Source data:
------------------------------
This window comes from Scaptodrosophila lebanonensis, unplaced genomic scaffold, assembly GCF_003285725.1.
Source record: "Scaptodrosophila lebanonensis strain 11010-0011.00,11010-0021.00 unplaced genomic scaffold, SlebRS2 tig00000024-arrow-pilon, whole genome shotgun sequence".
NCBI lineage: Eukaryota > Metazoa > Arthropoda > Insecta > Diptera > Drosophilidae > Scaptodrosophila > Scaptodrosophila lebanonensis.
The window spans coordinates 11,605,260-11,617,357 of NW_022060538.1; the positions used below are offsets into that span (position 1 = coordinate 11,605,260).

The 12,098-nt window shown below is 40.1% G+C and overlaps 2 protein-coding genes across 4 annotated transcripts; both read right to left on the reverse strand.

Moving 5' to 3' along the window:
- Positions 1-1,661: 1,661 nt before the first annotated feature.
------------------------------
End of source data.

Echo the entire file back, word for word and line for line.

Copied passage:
This window comes from Scaptodrosophila lebanonensis, unplaced genomic scaffold, assembly GCF_003285725.1.
Source record: "Scaptodrosophila lebanonensis strain 11010-0011.00,11010-0021.00 unplaced genomic scaffold, SlebRS2 tig00000024-arrow-pilon, whole genome shotgun sequence".
NCBI lineage: Eukaryota > Metazoa > Arthropoda > Insecta > Diptera > Drosophilidae > Scaptodrosophila > Scaptodrosophila lebanonensis.
The window spans coordinates 11,605,260-11,617,357 of NW_022060538.1; the positions used below are offsets into that span (position 1 = coordinate 11,605,260).

The 12,098-nt window shown below is 40.1% G+C and overlaps 2 protein-coding genes across 4 annotated transcripts; both read right to left on the reverse strand.

Moving 5' to 3' along the window:
- Positions 1-1,661: 1,661 nt before the first annotated feature.